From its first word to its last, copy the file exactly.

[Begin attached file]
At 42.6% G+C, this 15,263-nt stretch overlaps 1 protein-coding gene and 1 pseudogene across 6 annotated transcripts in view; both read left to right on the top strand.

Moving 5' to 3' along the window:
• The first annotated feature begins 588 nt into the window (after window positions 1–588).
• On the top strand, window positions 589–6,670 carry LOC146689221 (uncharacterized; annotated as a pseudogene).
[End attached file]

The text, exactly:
At 42.6% G+C, this 15,263-nt stretch overlaps 1 protein-coding gene and 1 pseudogene across 6 annotated transcripts in view; both read left to right on the top strand.

Moving 5' to 3' along the window:
• The first annotated feature begins 588 nt into the window (after window positions 1–588).
• On the top strand, window positions 589–6,670 carry LOC146689221 (uncharacterized; annotated as a pseudogene).